After endless hype from the trade rumor market, the action itself on deadline day matched the hype in large part because the Cleveland Cavaliers decided to reshape its roster around LeBron James.
The Cavaliers shipped Dwyane Wade back to the Miami Heat, which the Heat announced. The team also oddly moved on from Isaiah Thomas, sending him to the Los Angeles Lakers in exchange for Jordan Clarkson and Larry Nance Jr., according to ESPN's Adrian Wojnarowski. Kevin O'Connor of The Ringer added that the Cavaliers sweetened the pot with a first-round pick and Channing Frye.
That's just a sampling, too, and now we're moving right on to talk about the aftermath of deadline day, which features a handful of nuggets Association fans are going to want to know.
The Derrick Rose Show
It wouldn't be much of a deadline without a rumor about Derrick Rose.
Rose's stint with the Cavaliers didn't produce much, and he found himself caught up in a three-team trade that landed him with the Utah Jazz, according to Wojnarowski.
His stay in Utah won't last long.
The New York Times' Marc Stein reported the Minnesota Timberwolves will gun for Rose when he hits the open market:
Stein followed by noting a reunion is a driving factor behind the pursuit: "With Tom Thibodeau in charge, Minnesota is a natural landing spot for Derrick Rose, who has interest in a reunion, league sources say."
Why not? The Timberwolves, fourth in the Western Conference and hoping to keep teams like the Oklahoma City Thunder at an arm's length, could use an end-of-bench option behind Jeff Teague and Tyus Jones.
Unlike the Cavaliers, the Timberwolves might not expect more than the 9.8 points and 1.6 assists per game on 43.9 percent shooting he posted in Cleveland over just 16 appearances.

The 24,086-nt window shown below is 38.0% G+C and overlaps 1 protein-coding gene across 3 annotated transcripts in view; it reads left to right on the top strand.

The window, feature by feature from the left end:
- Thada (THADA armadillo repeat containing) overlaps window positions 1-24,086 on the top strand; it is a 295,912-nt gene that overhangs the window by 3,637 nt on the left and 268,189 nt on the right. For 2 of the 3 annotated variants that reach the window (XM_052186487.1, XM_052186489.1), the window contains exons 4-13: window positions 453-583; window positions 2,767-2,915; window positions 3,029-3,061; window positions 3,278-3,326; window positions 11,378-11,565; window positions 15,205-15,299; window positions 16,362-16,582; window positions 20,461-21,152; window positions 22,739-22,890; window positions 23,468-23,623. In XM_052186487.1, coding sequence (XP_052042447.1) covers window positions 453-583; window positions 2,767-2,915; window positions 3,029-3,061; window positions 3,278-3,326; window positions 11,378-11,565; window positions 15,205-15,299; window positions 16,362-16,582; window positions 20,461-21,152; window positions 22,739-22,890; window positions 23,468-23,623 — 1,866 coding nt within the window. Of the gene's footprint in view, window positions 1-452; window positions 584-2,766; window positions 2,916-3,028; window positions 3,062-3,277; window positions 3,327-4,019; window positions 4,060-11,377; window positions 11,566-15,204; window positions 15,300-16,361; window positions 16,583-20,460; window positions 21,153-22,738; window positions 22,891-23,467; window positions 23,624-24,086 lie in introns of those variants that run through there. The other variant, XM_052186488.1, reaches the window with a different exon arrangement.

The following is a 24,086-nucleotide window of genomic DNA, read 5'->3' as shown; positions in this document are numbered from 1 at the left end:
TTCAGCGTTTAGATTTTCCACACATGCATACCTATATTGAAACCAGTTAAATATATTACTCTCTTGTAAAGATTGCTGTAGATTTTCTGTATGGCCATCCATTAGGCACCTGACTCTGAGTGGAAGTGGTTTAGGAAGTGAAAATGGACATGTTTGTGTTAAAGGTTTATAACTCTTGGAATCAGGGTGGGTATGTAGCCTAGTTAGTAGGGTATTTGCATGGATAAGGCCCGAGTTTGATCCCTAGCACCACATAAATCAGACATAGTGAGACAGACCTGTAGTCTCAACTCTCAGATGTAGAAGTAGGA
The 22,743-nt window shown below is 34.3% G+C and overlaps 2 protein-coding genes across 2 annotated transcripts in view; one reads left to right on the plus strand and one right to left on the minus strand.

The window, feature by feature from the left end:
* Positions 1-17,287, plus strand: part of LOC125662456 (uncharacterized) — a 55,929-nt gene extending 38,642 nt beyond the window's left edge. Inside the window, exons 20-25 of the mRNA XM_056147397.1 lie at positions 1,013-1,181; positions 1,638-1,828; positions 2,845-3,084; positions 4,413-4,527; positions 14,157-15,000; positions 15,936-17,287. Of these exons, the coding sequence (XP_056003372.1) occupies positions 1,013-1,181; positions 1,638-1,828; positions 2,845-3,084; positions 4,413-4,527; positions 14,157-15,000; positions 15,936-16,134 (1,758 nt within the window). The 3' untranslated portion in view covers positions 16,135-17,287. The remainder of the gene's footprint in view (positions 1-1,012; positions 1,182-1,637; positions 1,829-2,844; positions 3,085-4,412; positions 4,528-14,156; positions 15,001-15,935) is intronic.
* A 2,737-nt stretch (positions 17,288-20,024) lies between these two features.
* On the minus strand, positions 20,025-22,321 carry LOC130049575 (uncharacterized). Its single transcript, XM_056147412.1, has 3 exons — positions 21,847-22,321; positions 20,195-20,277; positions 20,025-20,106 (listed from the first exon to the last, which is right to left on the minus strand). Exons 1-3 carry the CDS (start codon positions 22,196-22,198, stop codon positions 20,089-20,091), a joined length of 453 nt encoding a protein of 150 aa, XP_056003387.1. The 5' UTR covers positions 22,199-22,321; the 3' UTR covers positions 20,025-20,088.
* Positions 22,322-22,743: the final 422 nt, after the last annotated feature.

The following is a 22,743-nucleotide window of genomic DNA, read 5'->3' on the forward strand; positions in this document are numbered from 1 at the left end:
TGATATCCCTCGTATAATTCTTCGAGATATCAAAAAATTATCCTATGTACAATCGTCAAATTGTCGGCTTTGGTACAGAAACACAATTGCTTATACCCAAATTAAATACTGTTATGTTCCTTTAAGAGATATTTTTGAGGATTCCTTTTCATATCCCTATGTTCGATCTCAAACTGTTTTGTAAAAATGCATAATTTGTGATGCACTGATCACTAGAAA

Alas, depth wins games in the playoffs, and the fit is certainly right—unlike a Utah-Rose marriage.
The Joe Johnson Market
A staple of the rumors market for years, especially over the course of his Brooklyn tenure because of his mind-boggling contract, Joe Johnson seemed like he settled in with Utah.
Now he's on the hunt for a new home.
Johnson found himself traded to the Sacramento Kings on Thursday in the same Rose transaction.
Like Rose, Johnson doesn't sound too fond of his new home, according to NBA.com's David Aldridge:
Also like Rose, Johnson apparently has at least one possible destination already making the rounds on the rumor mill, per Yahoo Sports' Chris Mannix:
For a free agent swept up in a trade and looking for a new home, it's not a bad deal to have the Boston Celtics and the Golden State Warriors interested.
It's not hard to see why, either. Johnson, 36, averaged 21.9 minutes per game in 32 appearances and posted 7.3 points per game on 42 percent shooting from the floor.
He's been held back a bit by a wrist injury, but his clutch play down the stretch and leadership is an obvious point of attraction for teams attempting to contend for a title.
In a better situation, which he'll get to personally choose from a list of interested parties, it's easy to see Johnson improving on his season-long numbers while a team like the Warriors gets the classic rich-get-richer scenario as the playoffs approach.
The DeAndre Jordan Letdown
With the way the rumor mill drummed it up, it seemed unavoidable Los Angeles Clippers center DeAndre Jordan would end up alongside LeBron with the Cavaliers.
Instead, he's still the last man standing after the departures of Chris Paul and Griffin.
From the sounds of it, Jordan simply wasn't what the Cavaliers had in mind. A note by ESPN.com's Ramona Shelburne said quite a bit:
The Cavaliers will keep rolling with Tristan Thompson and Kevin Love in the paint and otherwise, with the 29-year-old Jordan stuck on a team hardly above .500 and in ninth place in the Western Conference.
Perhaps more interesting than anything is Jordan's future outlook stemming from this. The Clippers were obvious sellers, yet this is another checkmark in the box suggesting the league's trend toward smaller, faster lineups with more shooting range isn't slowing.
Jordan isn't left behind by any means, but he's only averaging 11.5 points and 14.9 rebounds on 65.3 percent shooting from the floor over 32.1 minutes, and his numbers aren't going to look any better with the way the roster around him keeps degrading.
It'll be interesting to see what happens with Jordan this offseason, to say the least. He has a 2018 player option and, on the open market, might find teams such as the Portland Trail Blazers interested, even if he puts them at a possible disadvantage against a guard-happy lineup such as the one belonging to Golden State.
From the sounds of it, the Cavaliers won't be in the mix unless they get an assurance from LeBron about the future.
All stats and info via ESPN.com unless otherwise specified.